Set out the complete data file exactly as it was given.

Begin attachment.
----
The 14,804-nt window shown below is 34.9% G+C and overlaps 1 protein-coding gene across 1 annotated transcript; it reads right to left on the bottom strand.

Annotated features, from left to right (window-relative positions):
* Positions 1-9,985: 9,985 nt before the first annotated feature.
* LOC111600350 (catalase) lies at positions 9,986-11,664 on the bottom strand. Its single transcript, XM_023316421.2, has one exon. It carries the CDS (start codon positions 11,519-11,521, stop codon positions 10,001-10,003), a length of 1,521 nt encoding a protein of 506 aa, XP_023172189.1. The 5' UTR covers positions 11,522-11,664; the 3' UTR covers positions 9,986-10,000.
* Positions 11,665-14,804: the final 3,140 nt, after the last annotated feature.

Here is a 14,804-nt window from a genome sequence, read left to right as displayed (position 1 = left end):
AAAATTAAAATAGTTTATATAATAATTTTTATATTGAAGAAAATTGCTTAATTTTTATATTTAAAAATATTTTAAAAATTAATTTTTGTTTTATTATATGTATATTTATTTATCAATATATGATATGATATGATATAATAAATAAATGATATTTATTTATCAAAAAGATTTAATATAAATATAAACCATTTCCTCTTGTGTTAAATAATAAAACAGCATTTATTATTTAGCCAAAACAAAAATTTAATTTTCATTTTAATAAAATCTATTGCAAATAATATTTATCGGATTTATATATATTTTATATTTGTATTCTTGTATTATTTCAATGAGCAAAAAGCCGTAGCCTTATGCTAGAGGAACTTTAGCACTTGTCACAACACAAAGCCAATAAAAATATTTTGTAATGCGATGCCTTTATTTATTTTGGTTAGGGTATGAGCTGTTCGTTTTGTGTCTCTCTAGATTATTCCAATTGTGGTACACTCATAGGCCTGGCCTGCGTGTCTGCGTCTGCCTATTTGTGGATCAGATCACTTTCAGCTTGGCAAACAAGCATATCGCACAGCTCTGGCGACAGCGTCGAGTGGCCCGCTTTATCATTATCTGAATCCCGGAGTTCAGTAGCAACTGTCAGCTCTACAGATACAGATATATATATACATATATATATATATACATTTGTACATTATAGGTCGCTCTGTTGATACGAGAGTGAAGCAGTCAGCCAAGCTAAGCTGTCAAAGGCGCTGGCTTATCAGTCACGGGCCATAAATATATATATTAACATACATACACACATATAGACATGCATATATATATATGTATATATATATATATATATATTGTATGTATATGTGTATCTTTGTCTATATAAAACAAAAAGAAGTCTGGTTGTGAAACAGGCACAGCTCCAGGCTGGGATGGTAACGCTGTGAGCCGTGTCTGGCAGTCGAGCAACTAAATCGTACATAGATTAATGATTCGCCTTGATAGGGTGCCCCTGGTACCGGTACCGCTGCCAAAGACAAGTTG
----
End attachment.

The 14,804-nt window shown below is 34.9% G+C and overlaps 1 protein-coding gene across 1 annotated transcript; it reads right to left on the bottom strand.

Annotated features, from left to right (window-relative positions):
* Positions 1-9,985: 9,985 nt before the first annotated feature.
* LOC111600350 (catalase) lies at positions 9,986-11,664 on the bottom strand. Its single transcript, XM_023316421.2, has one exon. It carries the CDS (start codon positions 11,519-11,521, stop codon positions 10,001-10,003), a length of 1,521 nt encoding a protein of 506 aa, XP_023172189.1. The 5' UTR covers positions 11,522-11,664; the 3' UTR covers positions 9,986-10,000.
* Positions 11,665-14,804: the final 3,140 nt, after the last annotated feature.

Here is a 14,804-nt window from a genome sequence, read left to right as displayed (position 1 = left end):
AAAATTAAAATAGTTTATATAATAATTTTTATATTGAAGAAAATTGCTTAATTTTTATATTTAAAAATATTTTAAAAATTAATTTTTGTTTTATTATATGTATATTTATTTATCAATATATGATATGATATGATATAATAAATAAATGATATTTATTTATCAAAAAGATTTAATATAAATATAAACCATTTCCTCTTGTGTTAAATAATAAAACAGCATTTATTATTTAGCCAAAACAAAAATTTAATTTTCATTTTAATAAAATCTATTGCAAATAATATTTATCGGATTTATATATATTTTATATTTGTATTCTTGTATTATTTCAATGAGCAAAAAGCCGTAGCCTTATGCTAGAGGAACTTTAGCACTTGTCACAACACAAAGCCAATAAAAATATTTTGTAATGCGATGCCTTTATTTATTTTGGTTAGGGTATGAGCTGTTCGTTTTGTGTCTCTCTAGATTATTCCAATTGTGGTACACTCATAGGCCTGGCCTGCGTGTCTGCGTCTGCCTATTTGTGGATCAGATCACTTTCAGCTTGGCAAACAAGCATATCGCACAGCTCTGGCGACAGCGTCGAGTGGCCCGCTTTATCATTATCTGAATCCCGGAGTTCAGTAGCAACTGTCAGCTCTACAGATACAGATATATATATACATATATATATATATACATTTGTACATTATAGGTCGCTCTGTTGATACGAGAGTGAAGCAGTCAGCCAAGCTAAGCTGTCAAAGGCGCTGGCTTATCAGTCACGGGCCATAAATATATATATTAACATACATACACACATATAGACATGCATATATATATATGTATATATATATATATATATATTGTATGTATATGTGTATCTTTGTCTATATAAAACAAAAAGAAGTCTGGTTGTGAAACAGGCACAGCTCCAGGCTGGGATGGTAACGCTGTGAGCCGTGTCTGGCAGTCGAGCAACTAAATCGTACATAGATTAATGATTCGCCTTGATAGGGTGCCCCTGGTACCGGTACCGCTGCCAAAGACAAGTTG